Get a Quote

With over 17 thousand islands and 270 million people, Indonesia is one of the world’s biggest countries – but is it right for you? There has never been a better time to become an expat, but what should you know before you go?

Our full guide on becoming an expat and living in Indonesia should help you. We cover the practical details expats should consider before making the move, including the visa requirements to live and work in Indonesia, language barriers and information on education and healthcare.

Aerial view of the island 'Pulau Padar' at the famous Komodo National Park in Indonesia
Komodo National Park, Indonesia / GETTY IMAGES

What’s living in Indonesia as an expat like?

Life in Indonesia is a mixed bag.

On one hand, it is a highly developed country with incredible modern cities. Jakarta, the capital, is the world’s second-most populous urban area after Tokyo, with an urban core built around global commercial and financial institutions. Being so close to places like Tokyo, Hong Kong and Singaporeone of our other top destinations for expats – it has a deserved reputation as a powerhouse capital in South East Asia.

On the other hand, Indonesia is an undeniably poor country, ranking very low for personal income and GDP, with around 10% of people in Indonesia living below the poverty line and 40% only slightly above it.

But don’t let that deter you. Indonesia is known for its welcoming hospitality and Indonesians are renowned as some of the friendliest people on the planet – so you’ll have no trouble settling in.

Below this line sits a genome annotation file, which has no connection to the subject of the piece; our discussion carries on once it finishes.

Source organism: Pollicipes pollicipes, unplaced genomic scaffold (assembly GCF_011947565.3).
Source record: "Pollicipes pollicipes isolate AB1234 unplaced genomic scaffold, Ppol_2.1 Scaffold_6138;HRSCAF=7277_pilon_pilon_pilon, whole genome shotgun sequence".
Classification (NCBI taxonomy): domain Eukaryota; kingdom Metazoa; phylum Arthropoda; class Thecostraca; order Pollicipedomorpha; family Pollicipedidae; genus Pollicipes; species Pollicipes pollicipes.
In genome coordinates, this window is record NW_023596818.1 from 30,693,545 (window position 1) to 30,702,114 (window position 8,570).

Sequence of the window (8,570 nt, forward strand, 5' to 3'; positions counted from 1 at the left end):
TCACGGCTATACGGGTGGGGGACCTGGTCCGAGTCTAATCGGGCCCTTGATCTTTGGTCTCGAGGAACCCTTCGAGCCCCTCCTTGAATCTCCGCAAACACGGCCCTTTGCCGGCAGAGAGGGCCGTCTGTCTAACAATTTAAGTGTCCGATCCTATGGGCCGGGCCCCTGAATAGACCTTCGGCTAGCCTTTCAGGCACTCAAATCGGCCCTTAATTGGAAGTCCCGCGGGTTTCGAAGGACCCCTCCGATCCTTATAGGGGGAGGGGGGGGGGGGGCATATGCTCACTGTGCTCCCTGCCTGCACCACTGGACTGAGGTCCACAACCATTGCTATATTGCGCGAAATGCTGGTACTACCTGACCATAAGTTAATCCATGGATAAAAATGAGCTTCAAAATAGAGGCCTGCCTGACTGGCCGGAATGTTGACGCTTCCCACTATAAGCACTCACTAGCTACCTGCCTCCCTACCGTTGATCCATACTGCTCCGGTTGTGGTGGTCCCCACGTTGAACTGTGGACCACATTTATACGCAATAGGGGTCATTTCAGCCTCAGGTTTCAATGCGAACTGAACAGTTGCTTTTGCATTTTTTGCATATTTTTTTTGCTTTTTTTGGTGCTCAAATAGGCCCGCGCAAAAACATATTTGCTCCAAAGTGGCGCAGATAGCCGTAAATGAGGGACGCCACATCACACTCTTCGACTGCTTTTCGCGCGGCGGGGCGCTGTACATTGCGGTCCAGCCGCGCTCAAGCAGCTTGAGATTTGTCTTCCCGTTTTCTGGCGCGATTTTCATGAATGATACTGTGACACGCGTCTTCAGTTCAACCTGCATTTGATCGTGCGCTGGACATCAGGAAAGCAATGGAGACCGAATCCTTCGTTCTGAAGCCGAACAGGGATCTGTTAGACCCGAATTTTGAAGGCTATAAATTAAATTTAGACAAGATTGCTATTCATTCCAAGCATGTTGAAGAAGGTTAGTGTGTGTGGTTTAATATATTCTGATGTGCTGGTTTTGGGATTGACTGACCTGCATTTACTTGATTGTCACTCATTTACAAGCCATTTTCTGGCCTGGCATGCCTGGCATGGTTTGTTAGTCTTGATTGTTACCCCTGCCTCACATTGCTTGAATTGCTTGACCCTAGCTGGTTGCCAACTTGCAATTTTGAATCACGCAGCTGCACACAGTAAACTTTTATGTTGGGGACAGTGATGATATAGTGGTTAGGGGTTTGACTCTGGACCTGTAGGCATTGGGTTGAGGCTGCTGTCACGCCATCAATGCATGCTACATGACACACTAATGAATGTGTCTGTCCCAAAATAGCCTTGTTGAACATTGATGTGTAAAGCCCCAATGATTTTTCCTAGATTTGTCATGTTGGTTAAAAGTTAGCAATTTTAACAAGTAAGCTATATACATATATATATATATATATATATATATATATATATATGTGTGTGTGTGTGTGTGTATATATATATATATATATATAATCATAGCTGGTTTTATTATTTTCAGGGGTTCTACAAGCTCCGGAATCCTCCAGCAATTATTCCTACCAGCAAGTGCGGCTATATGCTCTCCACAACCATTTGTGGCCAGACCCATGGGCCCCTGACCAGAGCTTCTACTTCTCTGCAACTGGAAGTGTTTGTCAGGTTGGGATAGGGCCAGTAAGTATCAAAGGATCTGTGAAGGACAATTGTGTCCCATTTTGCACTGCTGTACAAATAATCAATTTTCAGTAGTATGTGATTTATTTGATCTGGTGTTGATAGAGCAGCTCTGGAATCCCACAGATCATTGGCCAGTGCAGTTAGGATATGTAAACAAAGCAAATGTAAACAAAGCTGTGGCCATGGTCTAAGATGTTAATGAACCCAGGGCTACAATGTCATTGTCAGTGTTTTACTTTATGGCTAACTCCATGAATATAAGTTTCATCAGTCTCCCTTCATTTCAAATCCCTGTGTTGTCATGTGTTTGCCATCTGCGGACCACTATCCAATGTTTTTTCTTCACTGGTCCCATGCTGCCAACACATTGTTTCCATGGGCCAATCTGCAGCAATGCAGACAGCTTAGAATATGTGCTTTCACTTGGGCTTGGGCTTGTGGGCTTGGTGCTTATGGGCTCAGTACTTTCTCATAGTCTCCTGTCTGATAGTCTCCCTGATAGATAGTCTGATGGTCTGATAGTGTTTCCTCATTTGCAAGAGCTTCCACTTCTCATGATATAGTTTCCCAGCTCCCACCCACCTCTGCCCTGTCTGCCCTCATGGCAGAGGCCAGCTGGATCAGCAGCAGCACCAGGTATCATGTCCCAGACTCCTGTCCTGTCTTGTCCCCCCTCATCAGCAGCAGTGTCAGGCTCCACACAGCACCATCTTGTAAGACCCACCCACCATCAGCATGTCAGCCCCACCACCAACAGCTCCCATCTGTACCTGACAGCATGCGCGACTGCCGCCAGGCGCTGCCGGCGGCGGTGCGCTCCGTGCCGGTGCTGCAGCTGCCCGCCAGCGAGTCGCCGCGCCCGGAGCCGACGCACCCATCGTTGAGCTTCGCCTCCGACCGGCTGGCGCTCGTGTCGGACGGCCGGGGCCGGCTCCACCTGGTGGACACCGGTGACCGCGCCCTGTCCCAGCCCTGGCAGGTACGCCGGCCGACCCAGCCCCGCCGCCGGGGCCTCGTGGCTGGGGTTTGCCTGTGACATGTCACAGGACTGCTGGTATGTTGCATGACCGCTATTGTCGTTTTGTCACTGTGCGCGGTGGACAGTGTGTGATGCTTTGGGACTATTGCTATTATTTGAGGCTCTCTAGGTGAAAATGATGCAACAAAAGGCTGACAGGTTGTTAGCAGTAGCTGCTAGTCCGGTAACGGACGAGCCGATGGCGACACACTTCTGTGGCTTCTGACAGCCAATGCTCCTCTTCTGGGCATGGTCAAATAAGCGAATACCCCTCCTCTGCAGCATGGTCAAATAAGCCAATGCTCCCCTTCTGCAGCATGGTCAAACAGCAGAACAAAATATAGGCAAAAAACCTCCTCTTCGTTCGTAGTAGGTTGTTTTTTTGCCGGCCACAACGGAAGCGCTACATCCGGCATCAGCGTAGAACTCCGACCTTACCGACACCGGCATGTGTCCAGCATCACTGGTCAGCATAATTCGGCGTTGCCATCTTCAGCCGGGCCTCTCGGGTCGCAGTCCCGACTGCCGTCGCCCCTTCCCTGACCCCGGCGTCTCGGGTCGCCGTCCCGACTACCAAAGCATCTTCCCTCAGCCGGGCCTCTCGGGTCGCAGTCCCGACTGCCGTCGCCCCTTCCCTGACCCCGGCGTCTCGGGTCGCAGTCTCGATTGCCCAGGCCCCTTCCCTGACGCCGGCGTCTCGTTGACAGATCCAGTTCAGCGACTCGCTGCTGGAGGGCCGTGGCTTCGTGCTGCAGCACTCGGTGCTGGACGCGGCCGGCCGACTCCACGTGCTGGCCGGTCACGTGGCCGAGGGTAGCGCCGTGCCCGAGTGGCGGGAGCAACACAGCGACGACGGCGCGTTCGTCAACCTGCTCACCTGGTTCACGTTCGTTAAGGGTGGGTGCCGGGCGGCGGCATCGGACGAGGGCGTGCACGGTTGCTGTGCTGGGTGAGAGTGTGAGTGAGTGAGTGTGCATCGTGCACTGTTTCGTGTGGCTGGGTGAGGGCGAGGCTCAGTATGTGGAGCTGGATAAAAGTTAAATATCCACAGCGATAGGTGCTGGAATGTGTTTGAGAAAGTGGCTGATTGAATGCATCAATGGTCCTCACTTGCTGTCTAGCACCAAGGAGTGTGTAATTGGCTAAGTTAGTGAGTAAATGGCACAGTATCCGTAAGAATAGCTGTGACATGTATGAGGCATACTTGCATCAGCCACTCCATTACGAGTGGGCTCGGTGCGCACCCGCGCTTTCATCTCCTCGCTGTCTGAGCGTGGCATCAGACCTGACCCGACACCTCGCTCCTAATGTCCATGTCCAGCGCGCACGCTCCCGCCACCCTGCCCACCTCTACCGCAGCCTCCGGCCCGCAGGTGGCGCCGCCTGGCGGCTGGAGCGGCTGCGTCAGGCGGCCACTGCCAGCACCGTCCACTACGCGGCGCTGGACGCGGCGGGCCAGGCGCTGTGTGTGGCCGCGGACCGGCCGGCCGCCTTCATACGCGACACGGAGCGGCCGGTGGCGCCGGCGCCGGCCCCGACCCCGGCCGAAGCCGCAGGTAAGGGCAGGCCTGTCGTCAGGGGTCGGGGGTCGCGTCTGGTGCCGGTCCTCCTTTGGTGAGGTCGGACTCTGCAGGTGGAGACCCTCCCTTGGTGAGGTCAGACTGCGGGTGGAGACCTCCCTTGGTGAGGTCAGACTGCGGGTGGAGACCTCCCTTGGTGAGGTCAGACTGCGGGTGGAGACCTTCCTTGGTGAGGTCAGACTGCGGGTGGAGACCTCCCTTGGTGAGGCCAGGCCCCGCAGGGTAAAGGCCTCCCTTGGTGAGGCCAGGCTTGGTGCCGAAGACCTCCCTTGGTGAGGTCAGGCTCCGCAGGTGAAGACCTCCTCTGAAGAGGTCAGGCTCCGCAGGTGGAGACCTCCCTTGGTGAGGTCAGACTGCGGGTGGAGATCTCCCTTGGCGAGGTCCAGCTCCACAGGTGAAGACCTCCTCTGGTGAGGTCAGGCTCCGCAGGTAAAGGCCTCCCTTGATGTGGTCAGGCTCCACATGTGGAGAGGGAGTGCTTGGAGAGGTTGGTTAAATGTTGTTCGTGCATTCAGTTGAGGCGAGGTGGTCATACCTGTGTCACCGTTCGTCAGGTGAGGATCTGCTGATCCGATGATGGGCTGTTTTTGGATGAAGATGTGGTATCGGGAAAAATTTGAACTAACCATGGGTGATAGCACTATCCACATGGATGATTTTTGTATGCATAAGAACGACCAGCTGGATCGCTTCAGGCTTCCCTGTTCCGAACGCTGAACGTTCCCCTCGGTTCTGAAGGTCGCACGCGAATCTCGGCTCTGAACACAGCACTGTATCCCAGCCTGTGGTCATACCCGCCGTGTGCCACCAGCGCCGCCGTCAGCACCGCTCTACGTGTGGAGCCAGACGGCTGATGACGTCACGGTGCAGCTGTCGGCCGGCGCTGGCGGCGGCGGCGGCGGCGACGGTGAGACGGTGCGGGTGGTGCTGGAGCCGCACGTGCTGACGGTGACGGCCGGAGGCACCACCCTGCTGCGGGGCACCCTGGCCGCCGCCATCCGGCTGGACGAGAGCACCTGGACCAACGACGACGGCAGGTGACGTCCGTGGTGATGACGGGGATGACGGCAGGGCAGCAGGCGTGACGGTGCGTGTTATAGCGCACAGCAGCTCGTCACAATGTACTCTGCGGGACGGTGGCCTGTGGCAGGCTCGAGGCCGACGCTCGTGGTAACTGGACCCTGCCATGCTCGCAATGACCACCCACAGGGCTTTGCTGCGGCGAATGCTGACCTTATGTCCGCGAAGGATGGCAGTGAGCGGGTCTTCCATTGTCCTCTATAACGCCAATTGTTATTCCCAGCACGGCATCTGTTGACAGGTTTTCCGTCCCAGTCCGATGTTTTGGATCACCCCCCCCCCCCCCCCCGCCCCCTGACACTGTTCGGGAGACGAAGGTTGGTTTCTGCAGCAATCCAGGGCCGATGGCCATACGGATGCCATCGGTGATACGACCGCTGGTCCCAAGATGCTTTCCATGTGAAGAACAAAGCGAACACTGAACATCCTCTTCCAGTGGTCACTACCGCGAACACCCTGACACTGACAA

Life is split between the three largest islands, which are Borneo (shared with Brunei and Malaysia), Sumatra, and Java (which is where you’ll find Jakarta). But these are three of only 17 thousand islands that make up the whole of Indonesia – in fact, it’s the largest archipelago in the world.

What languages are spoken in Indonesia?

Indonesia is also incredibly diverse and there are over 700 languages spoken daily across the country, including hundreds of rare indigenous languages.

The national language is Indonesian. However, Javanese is the most widely-spoken language, with over 40% of people speaking it daily.

English and Dutch are also widely spoken, especially in the major metropolitan centres, but if you plan on venturing further afield you may want to take an Indonesian and a Javanese phrasebook with you.

Tourist group trekking by path with beautiful view of Balinese green rice terrace, Indonesia - Expat Guide to Moving and Living in Indonesia
Beautiful view of green rice terrace, Bali / GETTY IMAGES